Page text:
CHICAGO, IL—Patients with BRAFV600E/K mutant metastatic melanoma had a significant improvement in progression-free survival (PFS) when trametinib was added to first-line dabrafenib, results of the phase 3 COMBI-d study reported at the 2014 American Society of Clinical Oncology (ASCO) Annual Meeting.

This is the first melanoma phase 3 double-blind randomized controlled trial with an active control arm,” said Georgina V. Long, BSc PhD MBBS, of the Melanoma Institute Australia, Sydney. “As monotherapies, the BRAF inhibitor dabrafenib and the MEK inhibitor trametinib demonstrated superior PFS versus chemotherapy in patients with BRAFV600 mutant, metastatic melanoma,” she added.

However, most patients develop resistance to treatment and experience oncogenic toxicities, such as cutaneous squamous carcinoma, associated with BRAF inhibition. Previously, a phase 1/ 2 study of dabrafenib plus trametinib versus dabrafenib alone found the simultaneous inhibition of BRAF and MEK mitigated these effects, demonstrating an improvement in overall response rate (ORR) and PFS as well as reducing cutaneous squamous carcinoma.

Continue Reading

RELATED: Skin Cancer Resource Center

The study randomly assigned 423 patients with unresectable or metastatic BRAFV600E/K mutation-positive cutaneous melanoma to dabrafenib (150 mg twice daily) plus trametinib (2 mg once daily; n=211) or dabrafenib plus placebo (n=212). The primary endpoint was investigator-assessed PFS. Secondary endpoints were overall survival (OS), ORR, duration of response, and safety. Cross-over was prohibited. The study has 95% power and a one-sided α=0.025 to detect a PFS hazard ratio (HR) of 0.59.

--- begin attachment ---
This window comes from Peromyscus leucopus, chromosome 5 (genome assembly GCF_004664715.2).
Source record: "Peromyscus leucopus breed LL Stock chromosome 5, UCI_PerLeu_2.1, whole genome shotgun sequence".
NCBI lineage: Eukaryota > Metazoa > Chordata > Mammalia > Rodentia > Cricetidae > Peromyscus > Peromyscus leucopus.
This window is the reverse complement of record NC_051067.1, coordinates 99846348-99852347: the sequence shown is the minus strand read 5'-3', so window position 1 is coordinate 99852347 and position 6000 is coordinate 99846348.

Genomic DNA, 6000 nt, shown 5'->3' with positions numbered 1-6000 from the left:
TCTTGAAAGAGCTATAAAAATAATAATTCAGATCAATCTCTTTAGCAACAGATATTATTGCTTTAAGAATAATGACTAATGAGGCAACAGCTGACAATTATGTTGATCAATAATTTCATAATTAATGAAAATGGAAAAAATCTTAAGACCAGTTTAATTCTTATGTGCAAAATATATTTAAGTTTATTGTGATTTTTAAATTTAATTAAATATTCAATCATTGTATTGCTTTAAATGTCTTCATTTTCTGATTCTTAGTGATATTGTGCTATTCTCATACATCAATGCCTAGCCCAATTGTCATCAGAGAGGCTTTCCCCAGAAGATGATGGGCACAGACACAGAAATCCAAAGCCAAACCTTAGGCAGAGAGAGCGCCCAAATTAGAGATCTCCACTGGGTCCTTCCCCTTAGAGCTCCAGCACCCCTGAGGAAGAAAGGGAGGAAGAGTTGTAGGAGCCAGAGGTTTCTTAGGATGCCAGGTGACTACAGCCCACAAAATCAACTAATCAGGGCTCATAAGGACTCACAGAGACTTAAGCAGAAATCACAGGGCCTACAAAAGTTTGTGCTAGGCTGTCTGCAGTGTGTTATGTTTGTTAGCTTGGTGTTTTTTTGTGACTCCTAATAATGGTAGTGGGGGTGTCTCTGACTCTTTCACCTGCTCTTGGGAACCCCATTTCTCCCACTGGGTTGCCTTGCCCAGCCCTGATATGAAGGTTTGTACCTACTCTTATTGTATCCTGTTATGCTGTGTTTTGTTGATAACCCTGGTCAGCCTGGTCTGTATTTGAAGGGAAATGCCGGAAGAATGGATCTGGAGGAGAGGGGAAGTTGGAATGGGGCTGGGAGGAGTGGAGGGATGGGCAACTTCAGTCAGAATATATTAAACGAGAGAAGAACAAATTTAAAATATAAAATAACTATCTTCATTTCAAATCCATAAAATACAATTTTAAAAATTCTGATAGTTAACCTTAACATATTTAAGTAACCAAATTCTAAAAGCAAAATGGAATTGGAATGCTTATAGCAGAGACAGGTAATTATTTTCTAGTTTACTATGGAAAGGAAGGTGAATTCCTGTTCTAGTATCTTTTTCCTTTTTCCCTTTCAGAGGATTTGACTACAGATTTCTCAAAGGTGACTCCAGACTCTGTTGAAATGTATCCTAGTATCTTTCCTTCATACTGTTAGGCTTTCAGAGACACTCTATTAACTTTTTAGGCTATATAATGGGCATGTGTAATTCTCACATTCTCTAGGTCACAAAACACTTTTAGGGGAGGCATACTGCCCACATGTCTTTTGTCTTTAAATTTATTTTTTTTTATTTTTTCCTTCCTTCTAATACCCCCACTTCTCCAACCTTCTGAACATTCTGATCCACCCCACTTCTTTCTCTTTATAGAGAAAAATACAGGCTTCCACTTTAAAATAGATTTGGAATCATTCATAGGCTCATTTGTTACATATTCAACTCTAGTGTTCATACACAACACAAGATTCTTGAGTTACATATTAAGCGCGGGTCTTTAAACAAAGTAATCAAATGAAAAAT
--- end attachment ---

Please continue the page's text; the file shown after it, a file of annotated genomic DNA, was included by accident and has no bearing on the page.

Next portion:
Median follow-up was 9 months (range, 0-16 months). The HR for 6-month investigator-assessed PFS was 0.75 (95% CI: 0.57-0.99; P = 0.035), in favor of dabrafenib plus trametinib. Median PFS was 9.3 months for the dabrafenib plus trametinib arm versus 8.8 months for the dabrafenib plus placebo arm.

For the dabrafenib plus trametinib arm, confirmed ORR was 67%, with a complete response of 10%, versus 51% with a complete response of 9% for dabrafenib plus placebo (P = 0.0015). The interim OS HR was 0.63 (95% CI: 0.42-0.94; P = 0.023), in favor of dabrafenib plus trametinib (40 vs. 55 deaths).

Dr. Long noted that rates of adverse events (AEs) were similar for both arms; however, more patients in the dabrafenib plus trametinib arm had AEs that led to dose modifications. The combination also resulted in an increased incidence (51% vs. 28%) and severity (grade 3, 6% vs. 2%) of pyrexia compared with dabrafenib plus placebo. Dr. Long said that she educates her patients with respect to the potential for pyrexia and, if they experience a second event, to stop the medication for two days. She said she has not found premedication or dose reduction helpful; however, for the small percentage of patients who are recalcitrant, corticosteroids may be indicated.

Patients in the dabrafenib plus trametinib arm had fewer cutaneous hyperproliferative events compared with dabrafenib plus placebo: cutaneous squamous carcinoma was observed in 2% versus 9% and hyperkeratosis in 3% versus 32%, respectively, which are considered BRAF-inhibitor related AEs.

Dr. Long emphasized that the COMBI-d study is continuing, with an updated OS planned at 70% death events. The PFS analysis will also be updated.


  1. Long GV, Stroyakovsky DL, Gogas H et al. Abstract 9011. Presented at: 2014 American Society of Clinical Oncology (ASCO) Annual Meeting; May 30-June 3, 2014; Chicago, IL.